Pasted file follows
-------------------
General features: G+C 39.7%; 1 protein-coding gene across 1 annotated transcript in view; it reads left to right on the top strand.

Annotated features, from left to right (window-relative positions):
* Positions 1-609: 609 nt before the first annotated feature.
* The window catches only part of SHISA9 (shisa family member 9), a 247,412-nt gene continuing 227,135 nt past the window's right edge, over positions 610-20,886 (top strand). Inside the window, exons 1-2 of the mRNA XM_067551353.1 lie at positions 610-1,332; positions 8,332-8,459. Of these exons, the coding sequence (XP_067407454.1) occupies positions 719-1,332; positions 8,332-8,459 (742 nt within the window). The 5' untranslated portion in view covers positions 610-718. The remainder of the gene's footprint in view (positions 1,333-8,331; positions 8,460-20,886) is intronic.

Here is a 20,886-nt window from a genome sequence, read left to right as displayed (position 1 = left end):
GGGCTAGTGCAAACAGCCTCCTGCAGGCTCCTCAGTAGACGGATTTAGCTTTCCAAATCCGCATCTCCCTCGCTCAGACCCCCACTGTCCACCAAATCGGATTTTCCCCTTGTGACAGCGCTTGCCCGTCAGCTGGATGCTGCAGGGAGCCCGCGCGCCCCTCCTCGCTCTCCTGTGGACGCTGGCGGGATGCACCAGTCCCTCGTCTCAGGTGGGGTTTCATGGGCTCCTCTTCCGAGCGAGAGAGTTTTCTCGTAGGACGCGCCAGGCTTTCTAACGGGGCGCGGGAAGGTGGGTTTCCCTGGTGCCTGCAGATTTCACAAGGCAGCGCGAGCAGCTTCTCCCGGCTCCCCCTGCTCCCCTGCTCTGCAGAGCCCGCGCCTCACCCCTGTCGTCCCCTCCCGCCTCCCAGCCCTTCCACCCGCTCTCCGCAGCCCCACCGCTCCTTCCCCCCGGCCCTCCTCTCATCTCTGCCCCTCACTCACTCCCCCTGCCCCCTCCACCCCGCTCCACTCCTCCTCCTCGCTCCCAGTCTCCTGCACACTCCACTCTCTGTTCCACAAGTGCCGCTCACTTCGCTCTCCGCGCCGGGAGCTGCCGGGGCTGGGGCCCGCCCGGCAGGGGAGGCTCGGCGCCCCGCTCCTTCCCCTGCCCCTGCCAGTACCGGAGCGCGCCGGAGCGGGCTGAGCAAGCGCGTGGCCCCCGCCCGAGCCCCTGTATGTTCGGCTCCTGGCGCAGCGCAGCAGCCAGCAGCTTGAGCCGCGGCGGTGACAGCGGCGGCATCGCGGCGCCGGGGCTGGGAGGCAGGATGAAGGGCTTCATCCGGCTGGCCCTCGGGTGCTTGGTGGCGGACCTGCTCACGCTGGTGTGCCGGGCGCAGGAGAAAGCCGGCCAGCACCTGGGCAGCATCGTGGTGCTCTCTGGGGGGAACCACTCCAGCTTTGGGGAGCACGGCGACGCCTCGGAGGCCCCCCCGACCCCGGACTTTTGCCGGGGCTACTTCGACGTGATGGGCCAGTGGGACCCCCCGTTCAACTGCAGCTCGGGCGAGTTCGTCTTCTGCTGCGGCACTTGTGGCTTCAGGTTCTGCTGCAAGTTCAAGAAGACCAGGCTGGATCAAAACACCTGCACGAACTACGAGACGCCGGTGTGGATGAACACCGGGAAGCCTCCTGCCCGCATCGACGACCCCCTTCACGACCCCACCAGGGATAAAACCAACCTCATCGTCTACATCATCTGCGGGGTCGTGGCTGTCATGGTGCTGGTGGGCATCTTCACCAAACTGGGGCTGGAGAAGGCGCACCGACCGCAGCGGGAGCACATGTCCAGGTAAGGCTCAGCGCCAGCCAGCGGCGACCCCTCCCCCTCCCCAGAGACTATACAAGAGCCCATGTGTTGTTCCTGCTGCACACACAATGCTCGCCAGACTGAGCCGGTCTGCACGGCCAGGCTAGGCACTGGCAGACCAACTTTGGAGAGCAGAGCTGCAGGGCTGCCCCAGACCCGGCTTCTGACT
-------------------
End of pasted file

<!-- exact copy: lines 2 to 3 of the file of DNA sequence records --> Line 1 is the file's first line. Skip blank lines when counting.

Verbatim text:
Annotated features, from left to right (window-relative positions):
* Positions 1-609: 609 nt before the first annotated feature.